Here at Korving & Company we rebalance our client portfolios on a regular basis. Rebalancing insures that the asset allocation that we set for our clients remains within our guidelines. Why is that important? Because over time, portfolios become either more aggressive or more conservative than an investor desires unless attention is paid to the asset allocation.
That is why we were glad to see an article in the Wall Street Journal that said this about the Vanguard Wellington Fund:
Rebalancing boosted the fund’s performance over the past 10 years.
As an actively managed balanced mutual fund, Wellington rebalances as a matter of course, maintaining about two-thirds of its portfolio in stocks (typically large-cap value stocks) and the other third in bonds (typically investment-grade corporate bonds). And, indeed, this maneuvering yielded a performance bonus in recent years.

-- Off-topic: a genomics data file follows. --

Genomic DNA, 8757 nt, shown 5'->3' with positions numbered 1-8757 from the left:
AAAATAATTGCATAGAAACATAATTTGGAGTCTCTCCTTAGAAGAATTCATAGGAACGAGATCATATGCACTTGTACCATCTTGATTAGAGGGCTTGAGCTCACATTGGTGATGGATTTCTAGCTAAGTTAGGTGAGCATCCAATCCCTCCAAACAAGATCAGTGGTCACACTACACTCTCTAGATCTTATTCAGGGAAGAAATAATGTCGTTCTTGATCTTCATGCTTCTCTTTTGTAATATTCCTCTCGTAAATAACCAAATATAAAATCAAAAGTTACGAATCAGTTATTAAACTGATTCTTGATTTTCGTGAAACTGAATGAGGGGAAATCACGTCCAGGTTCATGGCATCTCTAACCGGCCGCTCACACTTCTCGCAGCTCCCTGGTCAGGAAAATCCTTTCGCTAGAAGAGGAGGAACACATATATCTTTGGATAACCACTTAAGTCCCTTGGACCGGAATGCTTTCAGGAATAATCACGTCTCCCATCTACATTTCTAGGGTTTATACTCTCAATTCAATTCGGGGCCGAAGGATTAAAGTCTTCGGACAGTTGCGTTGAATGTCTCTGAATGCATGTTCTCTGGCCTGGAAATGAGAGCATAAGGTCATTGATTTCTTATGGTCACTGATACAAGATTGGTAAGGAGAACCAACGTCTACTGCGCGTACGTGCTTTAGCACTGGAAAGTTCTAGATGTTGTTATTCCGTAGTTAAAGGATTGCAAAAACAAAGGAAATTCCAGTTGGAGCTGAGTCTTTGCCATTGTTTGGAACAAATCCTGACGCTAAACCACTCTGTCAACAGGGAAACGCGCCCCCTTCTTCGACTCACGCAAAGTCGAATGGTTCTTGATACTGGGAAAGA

Since the way to make money is to buy low and sell high, it makes sense that rebalancing forces you to do exactly that: selling off some of your appreciated assets to buy those that have lagged. Regularly scheduled rebalancing also provides a good time to review your investment selections to see if they need to be changed. That way your portfolio never gets stale or retains old assets that don’t perform well any more.